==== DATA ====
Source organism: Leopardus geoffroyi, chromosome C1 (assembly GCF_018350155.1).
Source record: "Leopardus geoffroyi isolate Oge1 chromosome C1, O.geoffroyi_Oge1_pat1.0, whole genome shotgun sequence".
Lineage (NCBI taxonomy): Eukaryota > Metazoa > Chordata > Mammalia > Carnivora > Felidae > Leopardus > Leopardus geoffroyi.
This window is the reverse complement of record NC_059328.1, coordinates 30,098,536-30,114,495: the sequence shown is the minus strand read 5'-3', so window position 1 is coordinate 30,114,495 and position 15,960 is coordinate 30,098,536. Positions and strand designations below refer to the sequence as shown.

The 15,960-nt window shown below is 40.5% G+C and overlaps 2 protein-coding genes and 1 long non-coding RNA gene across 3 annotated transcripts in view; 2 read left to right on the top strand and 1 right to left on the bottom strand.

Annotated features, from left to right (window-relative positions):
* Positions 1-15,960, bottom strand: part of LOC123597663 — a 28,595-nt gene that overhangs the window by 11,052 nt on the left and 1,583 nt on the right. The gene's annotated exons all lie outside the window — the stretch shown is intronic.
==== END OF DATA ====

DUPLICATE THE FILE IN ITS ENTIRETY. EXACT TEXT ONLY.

Source organism: Leopardus geoffroyi, chromosome C1 (assembly GCF_018350155.1).
Source record: "Leopardus geoffroyi isolate Oge1 chromosome C1, O.geoffroyi_Oge1_pat1.0, whole genome shotgun sequence".
Lineage (NCBI taxonomy): Eukaryota > Metazoa > Chordata > Mammalia > Carnivora > Felidae > Leopardus > Leopardus geoffroyi.
This window is the reverse complement of record NC_059328.1, coordinates 30,098,536-30,114,495: the sequence shown is the minus strand read 5'-3', so window position 1 is coordinate 30,114,495 and position 15,960 is coordinate 30,098,536. Positions and strand designations below refer to the sequence as shown.

The 15,960-nt window shown below is 40.5% G+C and overlaps 2 protein-coding genes and 1 long non-coding RNA gene across 3 annotated transcripts in view; 2 read left to right on the top strand and 1 right to left on the bottom strand.

Annotated features, from left to right (window-relative positions):
* Positions 1-15,960, bottom strand: part of LOC123597663 — a 28,595-nt gene that overhangs the window by 11,052 nt on the left and 1,583 nt on the right. The gene's annotated exons all lie outside the window — the stretch shown is intronic.